Sunday, February 06, 2011

Weatherperson's Spotlight: Elliot Abrams

You've heard his voice two, three, four times a day on KYW 1060, delivering the weather forecast with wit and lots of wisdom.  Elliot Abrams is the dean of broadcast meteorologists in Philadelphia, having delivered the forecast on KYW (via AccuWeather) since 1971. Elliot is one of the founders of AccuWeather's broadcast service and has been with AccuWeather since the late 60's.

Elliot's interest in weather seemed to begin on day one. "My dad, who was a research chemist, built a mercury barometer for me when I was 5," Elliot recalls to us. "I was already interested in the weather. My first "broadcasts" were when I called my grandmother every day at around age 7-9 and recited, from memory, the US Weather Bureau (now the NWS, of course) forecast for Philadelphia. I would get the forecast by listening to the automated phone forecast available by calling WE7-1212."

That's pretty cool that he could remember the letter/number phone combo. Yes, for the youngins on the block, your phone "number" contained letters at one time related to either geography or something specific to the region.  Elliot not only recited the weather forecasts as a youngster, but he also followed the weather forecasts of Wally Kinnan and scored an internship at The Franklin Institute in the mid 1960's, under Kinnan's tutelage. Elliot watched and followed Kinnan often enough that his fellow Boy Scouts nicknamed him "Wally."

Elliot told us that if he didn't become a meteorologist that he would have wanted to become a train or subway operator.  Thank goodness he chose to go to Penn State and become a meteorologist instead!

What's a typical day like for him?

"I arrive at 3:15, write and collaborate on forecasts until after 4 AM, then prepare and provide radio reports for stations in Portland, Boston, Providence, New York City, Philadelphia, Washington, Morgantown WV, Pittsburgh, State College and York in Pennsylvania, Kalamazoo MI, Racine, Wisconsin; Chicago, Cincinnati and Kansas City.  I finish my last report at 10:15 with a live shot on WBBM AM in Chicago."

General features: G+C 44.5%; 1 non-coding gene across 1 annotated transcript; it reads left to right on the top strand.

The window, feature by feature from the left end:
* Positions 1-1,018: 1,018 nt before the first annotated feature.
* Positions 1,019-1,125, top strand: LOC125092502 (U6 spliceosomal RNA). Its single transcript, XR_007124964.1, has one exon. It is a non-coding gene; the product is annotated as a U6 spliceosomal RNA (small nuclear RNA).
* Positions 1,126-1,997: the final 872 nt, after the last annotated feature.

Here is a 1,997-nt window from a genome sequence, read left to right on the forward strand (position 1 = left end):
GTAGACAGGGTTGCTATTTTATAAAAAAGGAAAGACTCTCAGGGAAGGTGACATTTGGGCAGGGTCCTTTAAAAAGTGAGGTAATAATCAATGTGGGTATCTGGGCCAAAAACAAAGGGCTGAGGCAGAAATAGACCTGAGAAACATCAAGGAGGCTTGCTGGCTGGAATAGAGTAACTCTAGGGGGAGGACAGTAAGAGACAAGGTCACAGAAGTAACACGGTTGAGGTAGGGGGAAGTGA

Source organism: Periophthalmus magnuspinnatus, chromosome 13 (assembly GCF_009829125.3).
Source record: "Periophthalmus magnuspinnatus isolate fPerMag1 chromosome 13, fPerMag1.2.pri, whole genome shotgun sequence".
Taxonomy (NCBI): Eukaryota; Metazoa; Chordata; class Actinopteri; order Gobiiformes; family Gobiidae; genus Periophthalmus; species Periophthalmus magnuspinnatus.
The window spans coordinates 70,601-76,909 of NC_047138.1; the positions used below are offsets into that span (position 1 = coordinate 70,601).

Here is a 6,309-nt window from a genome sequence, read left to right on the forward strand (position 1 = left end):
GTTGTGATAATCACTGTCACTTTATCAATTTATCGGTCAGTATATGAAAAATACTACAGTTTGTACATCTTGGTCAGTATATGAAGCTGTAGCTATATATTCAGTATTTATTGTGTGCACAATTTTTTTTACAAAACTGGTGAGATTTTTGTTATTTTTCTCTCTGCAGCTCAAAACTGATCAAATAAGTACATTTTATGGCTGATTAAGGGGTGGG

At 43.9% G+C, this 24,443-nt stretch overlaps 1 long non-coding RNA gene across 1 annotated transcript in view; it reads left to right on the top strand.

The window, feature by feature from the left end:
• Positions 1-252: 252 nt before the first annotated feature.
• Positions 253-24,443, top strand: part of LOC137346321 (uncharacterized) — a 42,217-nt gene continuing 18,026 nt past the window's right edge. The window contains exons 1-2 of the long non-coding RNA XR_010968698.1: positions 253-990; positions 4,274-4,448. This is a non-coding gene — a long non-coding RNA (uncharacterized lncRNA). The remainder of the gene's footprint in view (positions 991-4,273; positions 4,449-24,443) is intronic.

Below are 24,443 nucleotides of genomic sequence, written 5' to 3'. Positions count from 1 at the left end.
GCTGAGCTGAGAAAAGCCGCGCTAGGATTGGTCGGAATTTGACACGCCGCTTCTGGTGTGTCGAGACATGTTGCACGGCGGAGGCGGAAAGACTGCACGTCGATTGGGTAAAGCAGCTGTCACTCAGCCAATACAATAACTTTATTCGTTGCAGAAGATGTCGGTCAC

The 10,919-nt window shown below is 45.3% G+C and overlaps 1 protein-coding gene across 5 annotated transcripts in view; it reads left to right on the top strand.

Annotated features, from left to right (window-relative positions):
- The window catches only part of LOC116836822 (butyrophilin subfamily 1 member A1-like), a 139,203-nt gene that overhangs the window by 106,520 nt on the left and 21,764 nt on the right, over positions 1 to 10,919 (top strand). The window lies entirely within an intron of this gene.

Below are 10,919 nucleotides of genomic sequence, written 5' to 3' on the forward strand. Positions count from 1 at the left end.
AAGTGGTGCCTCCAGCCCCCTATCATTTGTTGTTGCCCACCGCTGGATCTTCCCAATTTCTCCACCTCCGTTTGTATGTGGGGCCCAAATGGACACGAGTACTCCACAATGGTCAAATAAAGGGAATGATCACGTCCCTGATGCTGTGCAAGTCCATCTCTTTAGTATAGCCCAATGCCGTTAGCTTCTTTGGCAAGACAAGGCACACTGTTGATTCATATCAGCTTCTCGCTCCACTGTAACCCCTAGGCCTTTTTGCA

Needless to say, Elliot gets around!    I also asked Elliot about a forecast he was particularly proud of.  He spoke of a forecast from the 1970's.

"On a travel weather report for a York station back in the 1970s, I talked about a nasty snow storm that would be affecting travelers in New Mexico,"  he told me.  "The storm stranded many motorists and I think there were fatalities. Weeks later, a caller to the same station claimed I saved her live with that forecast  because she went a different way after hearing the forecast."

Outside of weather, Elliot's musical tastes are unique and varied as Philadelphia's weather.

"The activity I spend the most time with is running on an elliptical trainer about an hour a day while watching music videos on my iPad. I am demographically challenged, since I have tracks by Dr. Dre, Drake, Rihanna, Lady Antebellum, Kenny Chesney, Flo Rida, Jessie James, My Chemical Romance, Nickyi Minaj, Selena Gomez, Taylor Swift and anything old or new on iTunes."

Flo Rida?   Nickyi Minaj?   Awfully hip musically.   Bonus points for listening to Dr. Dre as well!

Elliot is also active in the community, a member of Rotary, an organization that works to improve life locally and globally. He's also a township supervisor in Patton Township and has been re-elected four times.

What about that unique and varied Philadelphia weather, Elliot.  What's the biggest challenge of forecasting weather around here?

"How the ocean is to the east, the changing elevations in the city from a few feet above sea level at the Delaware to more than 450 feet on Summit Avenue in Chestnut Hill, the effect of the mountains to the west... and the fact that we are often near so many weather boundaries."

It's knowing the local climate though -- bonus points for knowing Summit Avenue in Chestnut Hill -- that gives Elliot a keen insight to this region when it comes to talking about the weather.    What does Elliot say to those who aspire to become a meteorologist?

"Work as hard as you can in school and concentrate on Math, Science, and English. Working hard does not guarantee success, but NOT working hard often assures failure of some kind."

Elliot's definitely been successful and a hard worker over the course of his career!